Original URL: http://www.theregister.co.uk/2010/12/13/assange_grand_jury/

Grand jury meets to decide fate of WikiLeaks founder

Assange under microscope

By Dan Goodin

Posted in Government, 13th December 2010 20:07 GMT

A federal grand jury in Virginia is meeting to decide whether to bring spying charges against Julian Assange, an attorney for the imprisoned WikiLeaks founder said over the weekend.

“We have heard from Swedish authorities there has been a secretly empaneled grand jury in Alexandria (Virginia),” attorney Mark Stephens told Al-Jazeera over the weekend, according to CNN. “They are currently investigating this.”

Assange is currently being held in solitary confinement in London as the UK considers an extradition request from Swedish authorities who want to question him regarding two alleged sexual assaults. He has indicated he will fight attempts to extradite him to that country. A hearing in London court is scheduled for Tuesday, Stephens said.

“I think that the Americans are much more interested in terms of the WikiLeaks aspect of this,” Stephens told the Middle Eastern news agency. If Assange is forcibly transferred to Sweden, authorities in that country have indicated “they will defer their interest in him to the Americans. It does seem to me that what we have here is nothing more than a holding charge.”

Stephens's comments came as the US House Judiciary Committee scheduled a hearing for Thursday “on the Espionage Act and the Legal and Constitutional Issues Raised by WikiLeaks.” Assange attorneys have said they expect Assange to be charged “soon” under the 1917 statute, which was enacted by Congress during World War I.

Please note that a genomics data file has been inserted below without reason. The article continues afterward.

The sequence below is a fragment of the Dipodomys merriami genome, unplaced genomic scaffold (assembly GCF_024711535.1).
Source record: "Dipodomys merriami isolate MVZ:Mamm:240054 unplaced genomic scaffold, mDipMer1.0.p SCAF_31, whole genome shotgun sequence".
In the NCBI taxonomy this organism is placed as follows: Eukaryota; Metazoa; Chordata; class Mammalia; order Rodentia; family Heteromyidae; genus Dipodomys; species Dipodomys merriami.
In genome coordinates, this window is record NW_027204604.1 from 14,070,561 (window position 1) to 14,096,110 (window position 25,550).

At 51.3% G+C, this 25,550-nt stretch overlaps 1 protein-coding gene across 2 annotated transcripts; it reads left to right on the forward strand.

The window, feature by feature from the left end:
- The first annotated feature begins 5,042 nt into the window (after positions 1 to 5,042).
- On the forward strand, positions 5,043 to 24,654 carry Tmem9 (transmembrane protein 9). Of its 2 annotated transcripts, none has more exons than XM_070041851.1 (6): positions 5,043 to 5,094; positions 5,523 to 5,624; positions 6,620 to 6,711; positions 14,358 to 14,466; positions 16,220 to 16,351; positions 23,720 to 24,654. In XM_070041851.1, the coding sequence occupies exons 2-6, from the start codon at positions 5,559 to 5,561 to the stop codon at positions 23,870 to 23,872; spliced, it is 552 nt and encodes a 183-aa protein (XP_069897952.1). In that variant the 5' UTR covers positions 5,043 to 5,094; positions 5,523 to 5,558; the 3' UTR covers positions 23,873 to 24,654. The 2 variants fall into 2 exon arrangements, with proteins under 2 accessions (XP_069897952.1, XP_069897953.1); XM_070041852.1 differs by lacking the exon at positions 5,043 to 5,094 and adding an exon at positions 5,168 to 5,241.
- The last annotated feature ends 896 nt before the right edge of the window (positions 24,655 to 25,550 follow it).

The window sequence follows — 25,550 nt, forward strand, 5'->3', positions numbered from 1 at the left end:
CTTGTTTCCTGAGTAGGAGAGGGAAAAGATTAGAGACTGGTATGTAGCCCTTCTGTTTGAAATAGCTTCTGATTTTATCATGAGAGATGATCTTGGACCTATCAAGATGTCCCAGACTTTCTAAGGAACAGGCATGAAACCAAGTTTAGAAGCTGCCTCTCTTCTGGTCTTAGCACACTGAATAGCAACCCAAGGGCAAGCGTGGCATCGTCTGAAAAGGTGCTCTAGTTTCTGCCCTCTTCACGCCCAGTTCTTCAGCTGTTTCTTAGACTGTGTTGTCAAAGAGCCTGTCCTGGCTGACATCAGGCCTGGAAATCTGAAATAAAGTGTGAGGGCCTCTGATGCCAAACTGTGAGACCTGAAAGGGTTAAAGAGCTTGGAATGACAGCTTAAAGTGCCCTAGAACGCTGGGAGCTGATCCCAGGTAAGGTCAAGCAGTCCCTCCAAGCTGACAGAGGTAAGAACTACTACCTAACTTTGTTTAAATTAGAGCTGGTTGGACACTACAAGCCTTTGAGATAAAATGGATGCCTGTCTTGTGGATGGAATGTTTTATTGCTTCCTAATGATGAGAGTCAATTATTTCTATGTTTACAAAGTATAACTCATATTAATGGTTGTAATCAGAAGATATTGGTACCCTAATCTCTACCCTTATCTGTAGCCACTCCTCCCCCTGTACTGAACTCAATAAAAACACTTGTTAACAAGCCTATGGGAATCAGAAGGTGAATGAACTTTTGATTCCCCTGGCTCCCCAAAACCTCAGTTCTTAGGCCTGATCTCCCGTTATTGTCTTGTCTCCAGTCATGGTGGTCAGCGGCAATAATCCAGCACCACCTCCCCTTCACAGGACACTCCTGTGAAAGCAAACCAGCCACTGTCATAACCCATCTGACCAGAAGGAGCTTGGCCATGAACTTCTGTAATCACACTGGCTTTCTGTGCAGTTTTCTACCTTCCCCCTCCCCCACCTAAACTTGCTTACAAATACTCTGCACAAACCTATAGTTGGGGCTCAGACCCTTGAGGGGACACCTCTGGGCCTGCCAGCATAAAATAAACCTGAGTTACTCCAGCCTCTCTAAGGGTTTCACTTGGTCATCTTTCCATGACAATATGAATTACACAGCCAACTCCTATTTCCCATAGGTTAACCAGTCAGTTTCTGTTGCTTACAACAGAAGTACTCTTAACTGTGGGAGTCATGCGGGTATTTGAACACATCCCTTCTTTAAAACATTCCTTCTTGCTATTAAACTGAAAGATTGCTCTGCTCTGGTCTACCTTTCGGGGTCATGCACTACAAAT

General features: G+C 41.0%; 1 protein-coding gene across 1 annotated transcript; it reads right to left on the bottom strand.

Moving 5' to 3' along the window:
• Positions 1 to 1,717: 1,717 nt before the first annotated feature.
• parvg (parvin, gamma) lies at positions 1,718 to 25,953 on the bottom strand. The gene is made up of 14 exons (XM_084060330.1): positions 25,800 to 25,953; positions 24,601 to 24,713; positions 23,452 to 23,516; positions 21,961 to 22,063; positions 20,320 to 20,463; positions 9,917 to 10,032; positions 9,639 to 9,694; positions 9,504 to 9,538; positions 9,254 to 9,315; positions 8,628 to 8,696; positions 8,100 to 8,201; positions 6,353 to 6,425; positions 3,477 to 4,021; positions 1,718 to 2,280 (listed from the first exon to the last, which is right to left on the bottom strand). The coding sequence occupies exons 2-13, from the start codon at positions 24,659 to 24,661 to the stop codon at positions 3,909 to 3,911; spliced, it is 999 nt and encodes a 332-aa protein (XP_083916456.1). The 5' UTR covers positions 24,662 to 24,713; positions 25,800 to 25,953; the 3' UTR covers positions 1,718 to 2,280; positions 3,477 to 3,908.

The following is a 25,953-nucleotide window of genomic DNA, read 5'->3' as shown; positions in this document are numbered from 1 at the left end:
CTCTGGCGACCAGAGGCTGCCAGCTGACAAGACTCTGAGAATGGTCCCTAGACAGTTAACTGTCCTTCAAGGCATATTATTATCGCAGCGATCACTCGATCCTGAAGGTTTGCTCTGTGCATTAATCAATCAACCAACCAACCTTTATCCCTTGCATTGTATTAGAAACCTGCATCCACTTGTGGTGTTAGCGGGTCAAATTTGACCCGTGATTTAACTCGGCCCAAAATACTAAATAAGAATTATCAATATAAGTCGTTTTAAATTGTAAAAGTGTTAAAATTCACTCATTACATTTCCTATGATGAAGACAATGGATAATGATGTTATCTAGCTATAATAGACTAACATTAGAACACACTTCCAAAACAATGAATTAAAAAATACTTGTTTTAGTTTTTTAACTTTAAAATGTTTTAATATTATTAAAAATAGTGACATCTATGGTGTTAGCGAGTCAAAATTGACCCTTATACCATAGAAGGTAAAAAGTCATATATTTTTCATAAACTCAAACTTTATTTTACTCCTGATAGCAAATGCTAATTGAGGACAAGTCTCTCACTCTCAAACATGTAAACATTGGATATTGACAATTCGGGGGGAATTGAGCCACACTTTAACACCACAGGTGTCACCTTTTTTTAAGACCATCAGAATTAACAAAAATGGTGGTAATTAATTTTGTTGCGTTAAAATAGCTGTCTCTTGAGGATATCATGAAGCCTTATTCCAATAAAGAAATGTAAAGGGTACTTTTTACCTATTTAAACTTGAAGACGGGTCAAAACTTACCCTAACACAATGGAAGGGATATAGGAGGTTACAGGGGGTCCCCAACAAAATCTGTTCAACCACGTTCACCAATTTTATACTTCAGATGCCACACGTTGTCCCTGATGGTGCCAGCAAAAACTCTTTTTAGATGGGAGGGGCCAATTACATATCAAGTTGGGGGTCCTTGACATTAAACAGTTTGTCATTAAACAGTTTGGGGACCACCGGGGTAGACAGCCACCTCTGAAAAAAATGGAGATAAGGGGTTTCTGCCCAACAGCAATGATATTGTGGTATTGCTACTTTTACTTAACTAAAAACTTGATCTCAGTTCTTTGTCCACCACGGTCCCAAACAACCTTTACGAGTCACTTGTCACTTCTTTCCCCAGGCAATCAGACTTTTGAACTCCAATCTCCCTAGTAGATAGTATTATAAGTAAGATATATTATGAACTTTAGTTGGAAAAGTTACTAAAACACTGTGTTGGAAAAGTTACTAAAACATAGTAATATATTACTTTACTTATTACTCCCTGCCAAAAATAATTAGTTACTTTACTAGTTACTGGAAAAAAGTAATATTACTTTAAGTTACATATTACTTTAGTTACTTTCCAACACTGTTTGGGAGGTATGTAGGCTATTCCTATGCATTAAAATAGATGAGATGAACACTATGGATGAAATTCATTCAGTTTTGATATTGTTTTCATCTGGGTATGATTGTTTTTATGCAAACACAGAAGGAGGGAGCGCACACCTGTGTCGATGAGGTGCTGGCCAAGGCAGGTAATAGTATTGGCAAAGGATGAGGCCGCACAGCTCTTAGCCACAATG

US Attorney General Eric Holder has said his agency has “a very serious, active, ongoing investigation that is criminal in nature,” related to the whistle-blower site.

No news agency has ever successfully been prosecuted under the law, but CNET provides an analysis here that suggests that if Assange is charged under the statute “his defense is likely to face long legal odds.”

The legal problems for Assange comes as his ranking for Time magazine's Man of the Year has risen above all other candidates, with the WikiLeaks founder receiving 382,020 votes, compared with 233,638 votes for the No. 2 candidate, Turkish Prime Minister Recep Tayyip Erdogan, and 146,378 votes for pop star Lady Gaga. ®